The College believes strongly in evidence-based treatment. There is no sound scientific evidence that sexual orientation can be changed. Systematic reviews carried out by both the APA5 and Serovich et al9 suggest that studies which have shown conversion therapies to be successful are seriously methodologically flawed.
Furthermore, so-called treatments of homosexuality can create a setting in which prejudice and discrimination flourish, and there is evidence that they are potentially harmful.5,10,11 The College considers that the provision of any intervention purporting to ‘treat’ something which is not a disorder is wholly unethical.
The College would not support a therapy for converting people from homosexuality any more than we would do so from heterosexuality.
Psychiatrists should be committed to reducing inequalities, not supporting practices that are explicitly based on pathologising homosexuality. As such, the College remains in favour of legislative efforts to ban such conversion therapies.
Good Psychiatric Practice clearly states: ‘A psychiatrist must provide care that does not discriminate and is sensitive to issues of gender, ethnicity, colour, culture, lifestyle, beliefs, sexual orientation, age and disability’ (p. 12).12 The College expects all its members to follow Good Psychiatric Practice.
1. Mustanski BS, Dupree MG, Nievergelt CM, et al (2005) A genomewide scan of
male sexual orientation. Human Genetics, 116, 272–278.
- Blanchard R, Cantor JM, Bogaert AF, et al (2006) Interaction of fraternal birth order and handedness in the development of male homosexuality. Hormones and Behavior, 49, 405–414.
- Bailey JM, Dunne MP, Martin NG (2000) Genetic and environmental influences on sexual orientation and its correlates in an Australian twin sample. Journal of Personality and Social Psychology, 78, 524–536.
- UK Council for Psychotherapy, British Psychoanalytic Council, Royal College of Psychiatrists, et al (2014) Conversion Therapy: Consensus Statement. UK Council for Psychotherapy.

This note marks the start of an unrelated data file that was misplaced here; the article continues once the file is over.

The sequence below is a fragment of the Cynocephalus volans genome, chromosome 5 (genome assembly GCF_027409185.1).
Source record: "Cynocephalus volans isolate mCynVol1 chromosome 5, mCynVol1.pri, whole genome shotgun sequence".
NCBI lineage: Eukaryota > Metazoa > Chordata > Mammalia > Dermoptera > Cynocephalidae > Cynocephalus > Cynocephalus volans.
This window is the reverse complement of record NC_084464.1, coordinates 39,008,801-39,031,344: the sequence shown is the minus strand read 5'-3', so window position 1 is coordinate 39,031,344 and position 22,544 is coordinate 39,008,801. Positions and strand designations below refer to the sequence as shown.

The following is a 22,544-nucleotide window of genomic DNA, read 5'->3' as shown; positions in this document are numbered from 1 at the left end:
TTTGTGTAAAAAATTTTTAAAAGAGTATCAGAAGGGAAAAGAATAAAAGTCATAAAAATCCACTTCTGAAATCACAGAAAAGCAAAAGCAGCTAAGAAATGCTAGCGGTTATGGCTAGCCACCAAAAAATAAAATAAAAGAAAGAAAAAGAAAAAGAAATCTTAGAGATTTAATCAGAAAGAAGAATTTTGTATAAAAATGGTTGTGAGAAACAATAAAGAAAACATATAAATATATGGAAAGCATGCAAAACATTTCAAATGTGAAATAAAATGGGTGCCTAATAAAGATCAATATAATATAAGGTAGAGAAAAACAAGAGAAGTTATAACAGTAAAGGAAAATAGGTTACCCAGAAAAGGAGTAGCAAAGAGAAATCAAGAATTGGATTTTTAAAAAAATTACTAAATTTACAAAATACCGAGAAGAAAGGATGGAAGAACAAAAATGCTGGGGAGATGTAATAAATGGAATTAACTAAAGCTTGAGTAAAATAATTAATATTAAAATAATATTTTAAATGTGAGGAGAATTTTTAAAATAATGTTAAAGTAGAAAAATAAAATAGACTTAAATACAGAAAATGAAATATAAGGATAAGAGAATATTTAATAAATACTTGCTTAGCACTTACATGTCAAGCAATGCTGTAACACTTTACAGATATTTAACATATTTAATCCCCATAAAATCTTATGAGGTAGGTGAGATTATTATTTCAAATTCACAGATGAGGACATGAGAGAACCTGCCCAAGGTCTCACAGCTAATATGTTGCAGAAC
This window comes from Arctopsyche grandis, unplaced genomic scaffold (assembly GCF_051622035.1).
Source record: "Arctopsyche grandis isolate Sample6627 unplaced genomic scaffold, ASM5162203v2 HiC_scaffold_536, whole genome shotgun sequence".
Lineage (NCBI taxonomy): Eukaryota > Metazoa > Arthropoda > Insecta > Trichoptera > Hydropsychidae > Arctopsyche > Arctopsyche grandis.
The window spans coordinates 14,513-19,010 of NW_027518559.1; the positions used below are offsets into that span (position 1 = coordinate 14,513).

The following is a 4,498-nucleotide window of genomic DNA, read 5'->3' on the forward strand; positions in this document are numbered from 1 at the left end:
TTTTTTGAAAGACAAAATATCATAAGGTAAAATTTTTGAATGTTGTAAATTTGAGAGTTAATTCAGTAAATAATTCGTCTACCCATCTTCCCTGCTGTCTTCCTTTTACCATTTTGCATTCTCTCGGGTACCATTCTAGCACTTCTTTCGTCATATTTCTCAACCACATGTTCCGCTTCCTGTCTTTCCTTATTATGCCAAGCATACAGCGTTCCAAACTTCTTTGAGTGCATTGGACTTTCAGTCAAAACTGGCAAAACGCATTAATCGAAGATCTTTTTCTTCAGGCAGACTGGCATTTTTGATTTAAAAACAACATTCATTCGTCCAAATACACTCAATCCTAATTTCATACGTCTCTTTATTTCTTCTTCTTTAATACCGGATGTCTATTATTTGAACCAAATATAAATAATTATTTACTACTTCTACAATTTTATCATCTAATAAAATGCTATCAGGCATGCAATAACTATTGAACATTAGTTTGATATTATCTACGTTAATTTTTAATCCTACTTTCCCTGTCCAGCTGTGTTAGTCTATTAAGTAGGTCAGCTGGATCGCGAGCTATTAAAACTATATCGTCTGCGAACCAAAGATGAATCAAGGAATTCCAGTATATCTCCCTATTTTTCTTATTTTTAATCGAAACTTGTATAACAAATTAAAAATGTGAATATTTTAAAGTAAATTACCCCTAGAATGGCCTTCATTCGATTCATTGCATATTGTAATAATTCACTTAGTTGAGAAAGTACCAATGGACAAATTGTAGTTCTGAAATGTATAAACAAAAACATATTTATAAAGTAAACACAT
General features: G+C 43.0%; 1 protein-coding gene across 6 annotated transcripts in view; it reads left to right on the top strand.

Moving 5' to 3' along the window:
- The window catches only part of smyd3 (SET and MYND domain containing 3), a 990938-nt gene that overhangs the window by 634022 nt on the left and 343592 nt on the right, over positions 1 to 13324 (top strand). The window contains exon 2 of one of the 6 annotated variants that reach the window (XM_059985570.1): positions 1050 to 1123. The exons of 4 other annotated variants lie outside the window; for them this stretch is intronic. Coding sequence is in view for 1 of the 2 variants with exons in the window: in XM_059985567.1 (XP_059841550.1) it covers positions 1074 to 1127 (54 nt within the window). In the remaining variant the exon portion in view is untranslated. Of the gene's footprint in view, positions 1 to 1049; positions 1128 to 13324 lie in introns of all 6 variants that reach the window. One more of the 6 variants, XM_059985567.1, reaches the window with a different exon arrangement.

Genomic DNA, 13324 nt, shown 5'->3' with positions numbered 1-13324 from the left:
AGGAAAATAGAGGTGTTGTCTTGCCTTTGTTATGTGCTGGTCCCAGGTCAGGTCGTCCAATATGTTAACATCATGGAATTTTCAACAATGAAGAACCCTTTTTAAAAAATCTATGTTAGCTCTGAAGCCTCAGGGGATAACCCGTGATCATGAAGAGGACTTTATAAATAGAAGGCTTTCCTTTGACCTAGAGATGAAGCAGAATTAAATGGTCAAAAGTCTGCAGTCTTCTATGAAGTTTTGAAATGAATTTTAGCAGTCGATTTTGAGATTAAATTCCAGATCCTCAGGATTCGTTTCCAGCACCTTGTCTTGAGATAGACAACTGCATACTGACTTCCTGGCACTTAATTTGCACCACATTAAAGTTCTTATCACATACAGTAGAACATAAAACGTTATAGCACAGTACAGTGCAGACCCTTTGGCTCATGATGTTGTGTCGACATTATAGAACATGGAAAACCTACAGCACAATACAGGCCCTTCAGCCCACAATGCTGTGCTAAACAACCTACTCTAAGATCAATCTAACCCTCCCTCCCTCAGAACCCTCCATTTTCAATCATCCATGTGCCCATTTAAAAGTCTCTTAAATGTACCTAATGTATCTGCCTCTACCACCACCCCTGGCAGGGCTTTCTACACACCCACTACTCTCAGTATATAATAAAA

- American Psychological Association (2009) Report of the American Psychological Association Task Force on Appropriate Therapeutic Responses to Sexual Orientation. APA.
- Gilman SE, Cochran SD, Mays VM, et al (2001) Risk of psychiatric disorders among individuals reporting same sex sexual partners in the National Comorbidity Survey. American Journal of Public Health, 91, 933–939.
- King M, McKeown E, Warner J, et al (2003) Mental health and quality of life of gay men and lesbians in England and Wales: controlled, cross-section study. British Journal of Psychiatry, 183, 552–558.
- Bailey JM (1999) Homosexuality and mental illness. Archives of General Psychiatry, 56, 883–884.
- Serovich J, Craft S, Toviessi P, et al (2008) A systematic review of the research base on sexual reorientation therapies. Journal of Marital and Family Therapy, 34, 227–238.
- BBC News (2013) ‘Ex-gay’ group Exodus International shuts down. BBC News, 20 June (http://www.bbc.co.uk/news/world-us-canada-22992714).
- Harris P (2012) Psychiatrist who championed ‘gay cure’ admits he was wrong. The Observer, 19 May (http://www.theguardian.com/world/2012/may/19/ psychiatrist-admits-gay-cure-study-flawed).
- Royal College of Psychiatrists (2009) Good Psychiatric Practice (3rd edn) (College Report CR154). Royal College of Psychiatrists.
This guidance (as updated from time to time) is for use by members of the Royal College of Psychiatrists. It sets out guidance, principles and specific recommendations that, in the view of the College, should be followed by members. None the less, members remain responsible for regulating their own conduct in relation to the subject matter of the guidance. Accordingly, to the extent permitted by applicable law, the College excludes all liability of any kind arising as a consequence, directly or indirectly, of the member either following or failing to follow the guidance.